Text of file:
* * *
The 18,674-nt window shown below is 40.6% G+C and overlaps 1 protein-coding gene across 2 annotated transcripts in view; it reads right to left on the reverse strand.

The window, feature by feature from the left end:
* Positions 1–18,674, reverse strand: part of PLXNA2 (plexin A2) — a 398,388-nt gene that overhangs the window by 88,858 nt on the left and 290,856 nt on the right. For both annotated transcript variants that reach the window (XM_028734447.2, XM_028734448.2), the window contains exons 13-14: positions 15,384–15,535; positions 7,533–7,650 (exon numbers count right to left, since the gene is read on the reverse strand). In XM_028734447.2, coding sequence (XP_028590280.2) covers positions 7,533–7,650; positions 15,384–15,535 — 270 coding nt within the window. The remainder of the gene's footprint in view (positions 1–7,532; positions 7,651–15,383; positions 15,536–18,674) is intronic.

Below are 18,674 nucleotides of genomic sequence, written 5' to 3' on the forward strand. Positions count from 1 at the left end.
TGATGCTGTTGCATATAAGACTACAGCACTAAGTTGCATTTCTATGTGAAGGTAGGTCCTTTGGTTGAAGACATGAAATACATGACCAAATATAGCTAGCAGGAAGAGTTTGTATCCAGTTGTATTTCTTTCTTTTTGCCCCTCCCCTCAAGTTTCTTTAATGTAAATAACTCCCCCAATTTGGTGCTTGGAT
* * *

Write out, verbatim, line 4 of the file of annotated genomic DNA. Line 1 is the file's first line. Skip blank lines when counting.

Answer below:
Below are 18,674 nucleotides of genomic sequence, written 5' to 3' on the forward strand. Positions count from 1 at the left end.